SSIS, Flat Files And Accents (é, è, …)
This is a follow-up to my article on Loading Complex XML Using SSIS and XSLT. In that article I demonstrated how you can convert complex XML into simple CSV using XSLT in SSIS.
The resulting DTSX package and input files can be downloaded from my SkyDrive through this link.
Dealing With Special Characters
If you’ve followed the instructions in my article mentioned above and you need to deal with special characters such as the é and è encountered in the French language, you probably noticed that it wouldn’t really work as expected. In fact, in your final result you may have ended up with the special characters being replaced with other, even more special, characters. Obviously not good.
Here’s an explanation on the reason why that happens, and also how to deal with it.
Setting The Scene
Imagine the following sample XML, representing a really huge book collection:
<books> <book> <title>The Hitchhiker's Guide to the Galaxy</title> <author>Douglas Adams</author> <language>EN</language> <description>The Hitchhiker's Guide to the Galaxy is a science fiction comedy series created by Douglas Adams.</description> </book> <book> <title>Le Trône de fer</title> <author>George R.R. Martin</author> <language>FR</language> <description>Le Trône de fer est une série de romans de fantasy de George R. R. Martin, dont l'écriture et la parution sont en cours. Martin a commencé à l'écrire en 1991 et le premier volume est paru en 1996. Prévue à l'origine comme une trilogie, la série compte désormais cinq volumes publiés et deux autres sont attendus.</description> </book> </books>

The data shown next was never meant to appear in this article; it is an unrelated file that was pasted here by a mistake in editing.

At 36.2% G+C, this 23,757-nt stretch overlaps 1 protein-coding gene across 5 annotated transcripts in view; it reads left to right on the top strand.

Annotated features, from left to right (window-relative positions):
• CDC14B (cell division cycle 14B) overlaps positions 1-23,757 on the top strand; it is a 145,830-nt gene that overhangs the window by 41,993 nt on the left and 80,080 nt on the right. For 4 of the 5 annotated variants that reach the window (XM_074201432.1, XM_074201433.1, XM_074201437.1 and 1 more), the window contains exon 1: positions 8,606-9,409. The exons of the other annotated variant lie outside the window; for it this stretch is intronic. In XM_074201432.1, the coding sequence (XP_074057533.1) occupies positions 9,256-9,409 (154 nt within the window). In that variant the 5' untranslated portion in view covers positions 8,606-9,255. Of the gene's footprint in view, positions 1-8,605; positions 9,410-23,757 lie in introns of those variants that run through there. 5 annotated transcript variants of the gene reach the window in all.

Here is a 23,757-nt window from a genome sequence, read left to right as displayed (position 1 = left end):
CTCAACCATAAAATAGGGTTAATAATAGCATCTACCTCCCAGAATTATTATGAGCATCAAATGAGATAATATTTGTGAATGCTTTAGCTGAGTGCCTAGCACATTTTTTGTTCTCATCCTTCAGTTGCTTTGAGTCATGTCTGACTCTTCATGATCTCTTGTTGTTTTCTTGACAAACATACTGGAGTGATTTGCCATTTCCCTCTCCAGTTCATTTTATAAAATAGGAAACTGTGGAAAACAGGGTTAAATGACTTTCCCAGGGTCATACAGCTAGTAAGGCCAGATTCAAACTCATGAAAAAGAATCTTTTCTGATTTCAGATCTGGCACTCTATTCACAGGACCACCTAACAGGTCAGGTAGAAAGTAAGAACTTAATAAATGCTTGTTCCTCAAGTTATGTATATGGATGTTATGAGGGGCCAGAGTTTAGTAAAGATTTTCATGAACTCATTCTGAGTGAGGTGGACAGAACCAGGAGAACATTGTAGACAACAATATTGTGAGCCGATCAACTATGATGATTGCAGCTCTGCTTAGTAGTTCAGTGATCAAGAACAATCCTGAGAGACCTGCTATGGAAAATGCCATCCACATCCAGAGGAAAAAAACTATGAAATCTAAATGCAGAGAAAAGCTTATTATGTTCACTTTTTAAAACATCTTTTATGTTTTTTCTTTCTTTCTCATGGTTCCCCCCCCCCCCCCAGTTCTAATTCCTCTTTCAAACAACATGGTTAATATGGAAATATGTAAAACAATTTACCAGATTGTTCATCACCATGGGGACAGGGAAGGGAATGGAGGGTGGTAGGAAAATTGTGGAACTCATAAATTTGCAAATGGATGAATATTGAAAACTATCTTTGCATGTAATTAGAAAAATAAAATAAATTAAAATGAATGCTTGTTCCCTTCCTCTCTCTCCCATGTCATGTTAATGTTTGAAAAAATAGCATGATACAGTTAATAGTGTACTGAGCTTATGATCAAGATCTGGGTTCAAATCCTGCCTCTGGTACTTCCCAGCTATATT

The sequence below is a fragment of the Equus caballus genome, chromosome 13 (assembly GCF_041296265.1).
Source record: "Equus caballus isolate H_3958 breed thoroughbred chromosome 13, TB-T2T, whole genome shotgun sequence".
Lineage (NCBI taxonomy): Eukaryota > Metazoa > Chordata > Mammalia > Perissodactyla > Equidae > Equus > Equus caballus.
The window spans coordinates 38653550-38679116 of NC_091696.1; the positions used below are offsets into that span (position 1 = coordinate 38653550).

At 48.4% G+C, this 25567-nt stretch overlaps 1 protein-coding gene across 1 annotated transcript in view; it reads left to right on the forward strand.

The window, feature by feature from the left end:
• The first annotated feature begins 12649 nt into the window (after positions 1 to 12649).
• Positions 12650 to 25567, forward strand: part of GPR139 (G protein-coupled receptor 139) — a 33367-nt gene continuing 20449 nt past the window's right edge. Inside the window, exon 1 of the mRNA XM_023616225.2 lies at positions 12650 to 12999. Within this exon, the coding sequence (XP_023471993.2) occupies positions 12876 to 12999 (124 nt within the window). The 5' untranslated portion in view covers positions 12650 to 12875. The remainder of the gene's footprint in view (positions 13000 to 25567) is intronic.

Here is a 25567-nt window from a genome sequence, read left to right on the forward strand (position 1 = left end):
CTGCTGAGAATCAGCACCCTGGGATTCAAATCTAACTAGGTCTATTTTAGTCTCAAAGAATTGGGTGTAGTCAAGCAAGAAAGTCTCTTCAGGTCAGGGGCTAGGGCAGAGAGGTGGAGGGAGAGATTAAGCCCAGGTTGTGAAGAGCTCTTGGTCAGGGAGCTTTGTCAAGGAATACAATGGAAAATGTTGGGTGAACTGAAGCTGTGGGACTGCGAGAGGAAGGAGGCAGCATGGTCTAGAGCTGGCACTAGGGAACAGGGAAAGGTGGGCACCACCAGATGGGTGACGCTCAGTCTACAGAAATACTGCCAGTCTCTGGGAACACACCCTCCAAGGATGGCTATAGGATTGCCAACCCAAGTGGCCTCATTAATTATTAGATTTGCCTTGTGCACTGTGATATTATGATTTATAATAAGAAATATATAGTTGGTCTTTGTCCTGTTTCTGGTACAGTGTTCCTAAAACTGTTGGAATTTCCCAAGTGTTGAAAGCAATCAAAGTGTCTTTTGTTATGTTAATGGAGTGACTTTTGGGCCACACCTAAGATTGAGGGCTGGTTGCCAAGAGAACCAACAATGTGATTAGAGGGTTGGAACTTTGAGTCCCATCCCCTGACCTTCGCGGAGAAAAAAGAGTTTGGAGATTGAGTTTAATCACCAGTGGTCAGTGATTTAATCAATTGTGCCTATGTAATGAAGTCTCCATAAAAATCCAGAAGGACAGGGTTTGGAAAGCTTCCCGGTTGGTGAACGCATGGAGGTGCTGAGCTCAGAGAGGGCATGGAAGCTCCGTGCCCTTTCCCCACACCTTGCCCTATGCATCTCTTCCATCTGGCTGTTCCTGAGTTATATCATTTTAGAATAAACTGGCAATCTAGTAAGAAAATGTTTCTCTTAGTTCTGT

As you can see, the second book in the list is the French version of the first book in the A Song of Ice and Fire series by George R.R. Martin and as it goes with French, there are some accents in the description of the book.
We’ll use the following XSLT to convert it to CSV:
<?xml version="1.0" encoding="utf-8"?> <xsl:stylesheet version="2.0" xmlns:xsl="http://www.w3.org/1999/XSL/Transform" xmlns:xs=http://www.w3.org/2001/XMLSchema xmlns:fn="http://www.w3.org/2005/xpath-functions"> <xsl:output method="text" version="1.0" encoding="UTF-8" indent="no"/> <xsl:template match="/"> <xsl:text>BookTitle;Author;Language;Description</xsl:text> <xsl:text> </xsl:text> <xsl:for-each select="books/book"> <xsl:text>"</xsl:text> <xsl:value-of select="title"/> <xsl:text>";"</xsl:text> <xsl:value-of select="author"/> <xsl:text>";"</xsl:text> <xsl:value-of select="language"/> <xsl:text>";"</xsl:text> <xsl:value-of select="description"/> <xsl:text>"</xsl:text> <xsl:text> </xsl:text> </xsl:for-each> </xsl:template> </xsl:stylesheet>
Using an XML Task in the Control Flow, as explained in my article, we’d get the following output:
“The Hitchhiker’s Guide to the Galaxy”;”Douglas Adams”;”EN”;”The Hitchhiker’s Guide to the Galaxy is a science fiction comedy series created by Douglas Adams.”